If I had believed even 1% of the crap I heard about Bayliners I would never have owned 5 of them. I hope to be back in the market for a used boat late next summer or early fall. Bayliners are at the top of my list.
Rick Grew
2004 Past Commodore
West River Yacht & Cruising Club
www.wrycc.com
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Bayliner...whats the real truth? 14 Oct 2013 04:01 #7

  • dmcb
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The very reason this site is here is because a Bayliner owner got tired of the misinformation being posted about Bayliners.
If you progress into a cruiser, you will find no one does a better job of utilizing the interior space than Bayliner.
The engine/drive is the same as all the so called better boats so that is a wash. The hulls don't fail so its fit and finish.
You may find Bayliner lacking there in some respects but you won't find a better value for your money.
You bought an old boat with unknown care yet you are happy with it.
What more could you ask for? What more could anyone ask for?
Doug
Last Edit: 14 Oct 2013 04:02 by dmcb.
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Bayliner...whats the real truth? 14 Oct 2013 04:19 #8

We're on our third Bayliner. First boat was a 1650 Capri built in 1983. If I had had this site then I could have repaired a few minor build-quality issues and maintained it better. I was the typical first boat owner and ended up nearly giving the boat away after seven years of fun.

Second boat was a 1996 2855. Bought it, used it for three years, and sold it for one grand less than we paid for it. Last year we bought a 1997 4788. What a great boat! Thanks to this site we've been fixing lots of issues. Believe it or not, most of the problems have been due to improper maintenance or poor installations of new equipment.

My 4788 is a well-built yacht. Maintenance is the key!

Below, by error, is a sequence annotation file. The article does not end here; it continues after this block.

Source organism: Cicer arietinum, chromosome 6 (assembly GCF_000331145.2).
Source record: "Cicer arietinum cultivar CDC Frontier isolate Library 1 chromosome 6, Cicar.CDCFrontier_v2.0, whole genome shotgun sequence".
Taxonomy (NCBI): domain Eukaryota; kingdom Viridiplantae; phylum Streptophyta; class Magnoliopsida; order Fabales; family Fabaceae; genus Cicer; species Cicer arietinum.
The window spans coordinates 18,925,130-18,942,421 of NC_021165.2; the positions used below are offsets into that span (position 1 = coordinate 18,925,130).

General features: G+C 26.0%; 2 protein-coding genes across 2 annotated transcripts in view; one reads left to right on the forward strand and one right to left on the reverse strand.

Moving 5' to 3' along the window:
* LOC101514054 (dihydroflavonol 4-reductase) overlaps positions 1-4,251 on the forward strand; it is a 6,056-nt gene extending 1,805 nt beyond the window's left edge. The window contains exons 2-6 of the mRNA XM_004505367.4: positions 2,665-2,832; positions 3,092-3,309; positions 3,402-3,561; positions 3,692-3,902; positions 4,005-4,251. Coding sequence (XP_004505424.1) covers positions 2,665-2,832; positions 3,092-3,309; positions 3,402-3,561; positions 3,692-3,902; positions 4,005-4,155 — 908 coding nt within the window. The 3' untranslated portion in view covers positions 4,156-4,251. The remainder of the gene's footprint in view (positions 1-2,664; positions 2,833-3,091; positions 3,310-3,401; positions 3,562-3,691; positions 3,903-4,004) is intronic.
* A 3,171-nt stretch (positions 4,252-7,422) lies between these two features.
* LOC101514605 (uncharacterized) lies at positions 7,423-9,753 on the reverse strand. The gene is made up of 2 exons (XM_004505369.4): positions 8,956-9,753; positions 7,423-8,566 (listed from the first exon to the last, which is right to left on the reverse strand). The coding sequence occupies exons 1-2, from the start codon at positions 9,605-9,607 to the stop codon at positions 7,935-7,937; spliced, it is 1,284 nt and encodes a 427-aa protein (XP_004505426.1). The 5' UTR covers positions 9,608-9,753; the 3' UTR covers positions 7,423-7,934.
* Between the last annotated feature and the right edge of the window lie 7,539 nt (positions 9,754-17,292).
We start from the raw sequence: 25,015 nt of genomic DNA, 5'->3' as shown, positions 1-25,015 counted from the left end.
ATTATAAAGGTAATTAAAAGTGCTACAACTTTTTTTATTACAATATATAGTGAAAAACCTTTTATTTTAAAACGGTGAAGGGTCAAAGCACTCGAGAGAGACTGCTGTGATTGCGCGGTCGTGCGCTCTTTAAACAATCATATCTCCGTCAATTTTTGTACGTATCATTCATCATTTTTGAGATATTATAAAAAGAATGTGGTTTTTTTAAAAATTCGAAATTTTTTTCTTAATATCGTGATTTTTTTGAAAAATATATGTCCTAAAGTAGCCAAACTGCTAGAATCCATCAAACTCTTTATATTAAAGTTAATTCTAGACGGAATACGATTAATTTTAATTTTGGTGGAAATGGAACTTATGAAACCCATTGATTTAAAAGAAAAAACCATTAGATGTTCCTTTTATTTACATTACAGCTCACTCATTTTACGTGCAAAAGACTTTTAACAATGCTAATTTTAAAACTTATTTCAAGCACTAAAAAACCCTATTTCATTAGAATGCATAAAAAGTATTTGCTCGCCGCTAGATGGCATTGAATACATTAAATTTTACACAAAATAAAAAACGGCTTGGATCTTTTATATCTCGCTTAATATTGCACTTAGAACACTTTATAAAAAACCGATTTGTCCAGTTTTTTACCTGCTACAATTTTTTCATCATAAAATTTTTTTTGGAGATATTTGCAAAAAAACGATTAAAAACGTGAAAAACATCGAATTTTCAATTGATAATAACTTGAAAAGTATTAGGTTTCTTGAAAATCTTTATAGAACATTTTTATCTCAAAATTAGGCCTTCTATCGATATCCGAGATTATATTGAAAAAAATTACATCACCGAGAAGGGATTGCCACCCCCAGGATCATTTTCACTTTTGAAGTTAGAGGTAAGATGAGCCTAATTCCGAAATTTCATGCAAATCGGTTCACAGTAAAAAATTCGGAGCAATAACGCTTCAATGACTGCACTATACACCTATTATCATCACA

Rob Meldrum
Commodore, Edmonds Yacht Club
"Miss Maui" * 1997 Bayliner 4788 * Cummins 3330s
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Bayliner...whats the real truth? 14 Oct 2013 04:31 #9

  • bigwave
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i had a Bayliner and i thought it was a pretty fair boat, in the specific case of the model i had i felt it had some short Comings but accepted it was built for a market segment, it was a 1994 Ciera 2255 and it really needed some extra hull length in my opinion, and its main failing in my view was the fact that ALL the weight was in the back of the boat, ive had two more boats since then and both have had strengths and weaknesses.

all boats have compromises, you just have to find a boat that for the most part suits your needs and try and fix or live with the rest.

thats my thoughts only others may disagree
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Bayliner...whats the real truth? 14 Oct 2013 09:37 #10

  • msd58
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I will answer your question. But first let me say this. I used to jump on every internet posting about people who were either bashing Bayliners or who had honest questions like your about what they read in terms of negative info. I dont anymore. Why becasue its a waste of time. People echo or parrot what they hear from other boats owners, aggressive salesmen or just plain ignorance. Truth is there is no recorded documentation anywhere including the US Coast Guard of any Bayliners hitting a wave, wake or school of jelly fish and breaking apart. In short an urban legend.

Bayliners were always a price point boat. So they were first boat for many folks. Since they were first boats for people some were neglected, abused and so on.These boats then get into the used boat market and thus the legend grows. Then as now they used the same motors found in premium brands with the exception of some Chrysler and Force Outboards. Bayliner did not used high end hardware a lot of times such as rub-rails cleats ect. The hulls thickness may not have been as thick as some other brands but it more than sufficient.